Most businesses have a disaster plan in place should their company have to close or recover quickly from an unexpected weather emergency or natural disaster. While individuals often consider financial planning options to help them through an illness or death in the family, many don’t have a financial disaster plan in place to “weather a storm” that can strike without warning. It’s always a good idea to plan ahead and cover all of your bases.
Four key components that a good financial disaster plan should include:
1. Insurance. Start with your homeowners’ coverage. Be sure to take an inventory of everything inside your home such as electronics, appliances, furniture, clothing, and specialty items of value (like jewelry and artwork) and include these items, as well as your residential structure, in your insurance coverage. Keep your insurance policy as well as a list of everything you’re covering together and be sure to update your inventory list every year, increasing or decreasing your coverage, as appropriate. Taking photos of these items is also a good idea. Have your valuables appraised and keep the appraisals with these items. Make sure your policy covers flood, wind, wildfire, earthquake, hurricane, and other damage that may be expected in your region and that its dollar amount is adequate to cover replacement costs. Also review your life, disability, and auto insurance.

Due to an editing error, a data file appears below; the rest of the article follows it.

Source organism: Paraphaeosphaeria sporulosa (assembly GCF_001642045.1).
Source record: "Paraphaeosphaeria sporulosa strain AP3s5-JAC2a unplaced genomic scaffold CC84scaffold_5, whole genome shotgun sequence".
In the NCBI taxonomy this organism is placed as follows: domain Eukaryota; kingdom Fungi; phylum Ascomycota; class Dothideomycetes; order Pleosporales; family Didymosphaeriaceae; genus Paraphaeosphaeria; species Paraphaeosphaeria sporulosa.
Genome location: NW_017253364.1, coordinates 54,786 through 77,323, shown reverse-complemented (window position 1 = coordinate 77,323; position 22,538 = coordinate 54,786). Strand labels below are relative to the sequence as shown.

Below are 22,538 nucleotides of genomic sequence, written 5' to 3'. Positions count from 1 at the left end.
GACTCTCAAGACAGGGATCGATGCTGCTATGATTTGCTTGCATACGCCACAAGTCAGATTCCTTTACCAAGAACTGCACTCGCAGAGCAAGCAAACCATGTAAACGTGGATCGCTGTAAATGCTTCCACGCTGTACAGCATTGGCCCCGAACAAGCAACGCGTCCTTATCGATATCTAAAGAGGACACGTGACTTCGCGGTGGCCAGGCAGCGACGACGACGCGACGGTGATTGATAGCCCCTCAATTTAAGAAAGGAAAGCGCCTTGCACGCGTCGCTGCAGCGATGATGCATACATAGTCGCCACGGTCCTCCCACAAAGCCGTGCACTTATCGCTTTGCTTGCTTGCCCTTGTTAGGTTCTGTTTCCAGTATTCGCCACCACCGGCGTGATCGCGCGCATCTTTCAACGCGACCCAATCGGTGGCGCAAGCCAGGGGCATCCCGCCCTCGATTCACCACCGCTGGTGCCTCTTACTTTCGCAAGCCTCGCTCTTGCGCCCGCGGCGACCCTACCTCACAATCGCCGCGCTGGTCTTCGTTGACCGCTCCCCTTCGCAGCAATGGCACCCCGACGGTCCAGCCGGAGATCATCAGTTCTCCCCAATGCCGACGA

2. Asset documentation. Create a list of your bank accounts, titles, deeds, mortgages, loans, investments, and tax records. Inventory physical assets not only in writing (including brand names and model and serial numbers), but also by photographing or videotaping them.
3. Document storage. Keep copies of the above insurance and asset documentation, as well as other financial and personal documents in a safe, easy-to-access location outside of your home. You can make use of a safe deposit box or consider “cloud computing” — storing digital files with a secure Web-based provider. Aside from the items mentioned above, you may also want to include documents like trusts, wills, social security cards, birth certificates, death certificates, wedding certificates, divorce papers, the last two years’ tax returns, stock and bond certificates, power of attorney, medical records, health care proxies, credit card numbers, a backup of computer files, and beneficiary papers in this location. Another great item to include is a list of contact names and numbers for those who can help you access your documents such as bankers, attorneys, accountants, financial planners, insurance companies, and brokers.
4. Cash. You may not receive insurance money right away so a good rule of thumb is to set aside three to six months’ worth of living expenses in a savings or money market account. You can also maintain a cash reserve in your home in a durable, fireproof safe.
Because there are many items to consider when putting together your financial disaster plan and those items may vary from person to person, this list is not exhaustive. To review what should be included in your personal plan, contact your Untracht Early advisor.